On March 30, 2018, the district court certified a class of plaintiffs consisting of "all pregnant, unaccompanied immigrant minor children (UCs) who are or will be in the legal custody of the federal government." Garza v. Hargan, 304 F.Supp.3d 145, 150 (D.D.C. 2018). The court certified the class under Federal Rule of Civil Procedure 23(b)(2), which applies when a defendant acts on grounds that apply generally to the class, such that an injunction (or declaratory relief) is appropriate as to the entire class.

         On the merits, the court granted a preliminary injunction to the class. The court explained that "the government 'may not prohibit any woman from making the ultimate decision to terminate her pregnancy before viability.'" Id. at 162 (quoting Planned Parenthood of Se. Pa. v. Casey, 505 U.S. 833, 879 (1992) (plurality)). That "basic proscription," the court determined, "controls the outcome in this case." Id.

         ORR's policies, the court observed, "apply to all pregnant [UACs] in its custody-even those whose pregnancy is the result of rape." Id. at 161. Under those policies, the court explained, "ORR effectively retains an absolute veto over the reproductive decision of any young woman in its custody, a veto that is exercised routinely to bar [UACs] from obtaining abortions, despite the fact that no public funds are expended to procure the procedures and notwithstanding the [UAC's] own wishes or intentions." Id. at 162.

         "In other words," the court concluded, "ORR's absolute veto nullifies a [UAC's] right to make her own reproductive choices." Id. And "ORR's policy vests the power to decide the future of a [UAC's] pregnancy in one man: Director Lloyd," whose "ultimate decision is substantially controlled by-if not entirely based on-his ideological opposition to abortion." Id. at 163.


         The district court initially entered its preliminary injunction on March 30, 2018, and then clarified it on April 16, 2018. The injunction contains two relevant provisions.

         First, it enjoins the government from "interfering with or obstructing any class member's access to . . . an abortion" or "other pregnancy-related care" (and also enjoins any interference with access to a judicial bypass or abortion counseling). Prelim. Inj. Order (Apr. 16, 2018), G.C.A. 275. That access mandate pertains solely to pre-viability abortions. See Order Granting in Part and Denying in Part Motion to Stay (June 4, 2018) (concurring statement of Srinivasan, J.).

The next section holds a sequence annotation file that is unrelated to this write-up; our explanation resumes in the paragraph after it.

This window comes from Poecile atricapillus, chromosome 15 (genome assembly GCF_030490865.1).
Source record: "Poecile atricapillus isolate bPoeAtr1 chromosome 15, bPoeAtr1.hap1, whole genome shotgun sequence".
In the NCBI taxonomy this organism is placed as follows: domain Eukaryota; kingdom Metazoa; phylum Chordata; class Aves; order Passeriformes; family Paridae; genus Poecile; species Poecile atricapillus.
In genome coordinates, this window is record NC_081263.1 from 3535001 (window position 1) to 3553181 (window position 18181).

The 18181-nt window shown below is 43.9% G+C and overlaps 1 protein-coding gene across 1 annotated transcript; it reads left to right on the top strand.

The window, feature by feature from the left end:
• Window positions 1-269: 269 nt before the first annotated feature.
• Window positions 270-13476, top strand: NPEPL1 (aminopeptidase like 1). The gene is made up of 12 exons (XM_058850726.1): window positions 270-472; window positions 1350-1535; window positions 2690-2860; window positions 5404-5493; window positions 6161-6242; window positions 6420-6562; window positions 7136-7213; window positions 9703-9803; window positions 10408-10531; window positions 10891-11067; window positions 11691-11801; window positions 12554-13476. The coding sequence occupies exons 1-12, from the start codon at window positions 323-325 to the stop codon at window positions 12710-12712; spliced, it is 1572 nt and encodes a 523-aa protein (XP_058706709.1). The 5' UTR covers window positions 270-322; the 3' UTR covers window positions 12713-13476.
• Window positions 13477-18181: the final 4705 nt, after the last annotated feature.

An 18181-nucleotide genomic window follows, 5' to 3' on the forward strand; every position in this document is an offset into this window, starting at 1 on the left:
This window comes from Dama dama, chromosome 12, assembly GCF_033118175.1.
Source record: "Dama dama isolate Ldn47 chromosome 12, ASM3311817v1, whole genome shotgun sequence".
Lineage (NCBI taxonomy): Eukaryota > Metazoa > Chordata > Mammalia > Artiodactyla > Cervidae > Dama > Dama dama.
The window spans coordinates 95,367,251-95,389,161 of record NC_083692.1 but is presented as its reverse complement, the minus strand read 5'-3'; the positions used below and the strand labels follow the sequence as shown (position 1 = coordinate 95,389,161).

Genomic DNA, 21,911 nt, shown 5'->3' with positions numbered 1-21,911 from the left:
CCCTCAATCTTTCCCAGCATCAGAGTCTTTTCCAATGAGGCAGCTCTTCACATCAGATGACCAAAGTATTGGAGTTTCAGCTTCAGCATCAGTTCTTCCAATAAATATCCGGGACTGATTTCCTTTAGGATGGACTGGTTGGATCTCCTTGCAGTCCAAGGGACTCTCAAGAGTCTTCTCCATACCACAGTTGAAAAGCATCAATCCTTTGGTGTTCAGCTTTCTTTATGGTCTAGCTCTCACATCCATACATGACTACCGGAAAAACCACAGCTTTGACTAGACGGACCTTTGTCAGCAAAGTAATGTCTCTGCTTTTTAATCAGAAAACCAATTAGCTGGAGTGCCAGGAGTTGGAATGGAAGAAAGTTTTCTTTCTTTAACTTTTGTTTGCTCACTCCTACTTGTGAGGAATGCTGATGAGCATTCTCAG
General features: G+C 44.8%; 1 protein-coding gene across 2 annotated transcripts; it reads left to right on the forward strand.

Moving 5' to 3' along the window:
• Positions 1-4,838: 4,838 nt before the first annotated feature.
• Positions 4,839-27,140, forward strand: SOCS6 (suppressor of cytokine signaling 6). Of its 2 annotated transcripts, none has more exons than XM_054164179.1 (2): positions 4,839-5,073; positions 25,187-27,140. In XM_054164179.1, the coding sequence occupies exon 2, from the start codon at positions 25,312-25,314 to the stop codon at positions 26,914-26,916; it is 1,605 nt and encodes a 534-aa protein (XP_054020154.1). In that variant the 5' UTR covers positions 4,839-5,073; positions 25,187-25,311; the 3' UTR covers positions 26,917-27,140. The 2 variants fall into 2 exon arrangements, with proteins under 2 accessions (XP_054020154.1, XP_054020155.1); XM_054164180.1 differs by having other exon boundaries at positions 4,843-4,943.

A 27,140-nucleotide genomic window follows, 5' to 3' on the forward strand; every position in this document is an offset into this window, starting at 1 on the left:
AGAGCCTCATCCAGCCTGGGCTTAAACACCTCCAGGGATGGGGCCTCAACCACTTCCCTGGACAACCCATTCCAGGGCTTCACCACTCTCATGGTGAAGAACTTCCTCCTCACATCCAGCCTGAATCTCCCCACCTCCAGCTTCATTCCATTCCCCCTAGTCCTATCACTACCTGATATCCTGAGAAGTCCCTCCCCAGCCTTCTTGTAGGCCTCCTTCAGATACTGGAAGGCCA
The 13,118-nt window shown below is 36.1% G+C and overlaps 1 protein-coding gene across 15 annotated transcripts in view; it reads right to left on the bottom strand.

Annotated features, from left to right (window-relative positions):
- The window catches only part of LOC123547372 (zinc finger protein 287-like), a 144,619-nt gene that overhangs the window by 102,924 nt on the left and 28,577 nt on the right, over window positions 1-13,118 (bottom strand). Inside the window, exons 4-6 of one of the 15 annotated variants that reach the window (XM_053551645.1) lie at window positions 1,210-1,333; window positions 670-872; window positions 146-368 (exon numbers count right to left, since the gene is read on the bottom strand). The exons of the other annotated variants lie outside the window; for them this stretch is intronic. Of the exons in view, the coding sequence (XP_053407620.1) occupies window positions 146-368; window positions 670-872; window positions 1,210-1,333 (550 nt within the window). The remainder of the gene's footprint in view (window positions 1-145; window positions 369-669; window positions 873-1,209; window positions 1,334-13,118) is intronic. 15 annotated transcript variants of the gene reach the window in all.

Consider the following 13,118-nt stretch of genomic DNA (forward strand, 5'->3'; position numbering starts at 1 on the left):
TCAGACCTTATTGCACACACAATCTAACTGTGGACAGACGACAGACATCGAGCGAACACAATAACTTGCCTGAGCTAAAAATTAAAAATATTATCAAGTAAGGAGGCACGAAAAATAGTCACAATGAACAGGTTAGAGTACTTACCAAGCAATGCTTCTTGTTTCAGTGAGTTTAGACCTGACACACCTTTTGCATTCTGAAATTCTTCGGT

Second, the court enjoined the government from revealing, or forcing class members to reveal, the fact of their pregnancies or their abortion decisions to anyone. (Although the government filed a notice of appeal only as to the original March 30, 2018, order, the April 16 order merely clarified the prior order in relevant respects, such that the March 30 order as clarified on April 16 is properly before us. See Fed. R. App. P. 4(a)(4)(B)(ii); cf. Sorensen v. City of New York, 413 F.3d 292, 296 & n.2 (2d Cir. 2005).)

         Those two aspects of the preliminary injunction-the access mandate and the disclosure bar-have been appealed by the government. The government also appeals the district court's grant of class certification. The government, though, does not appeal other provisions of the preliminary injunction that bar retaliation against class members or shelters for abortion-related decisions and actions.


         The government devotes a majority of its principal brief to arguing two threshold issues before addressing the merits of the district court's preliminary injunction: (i) mootness, and (ii) class certification. We first take up the government's mootness challenge, which we reject. The class's claims persist here because of the "inherently transitory" exception.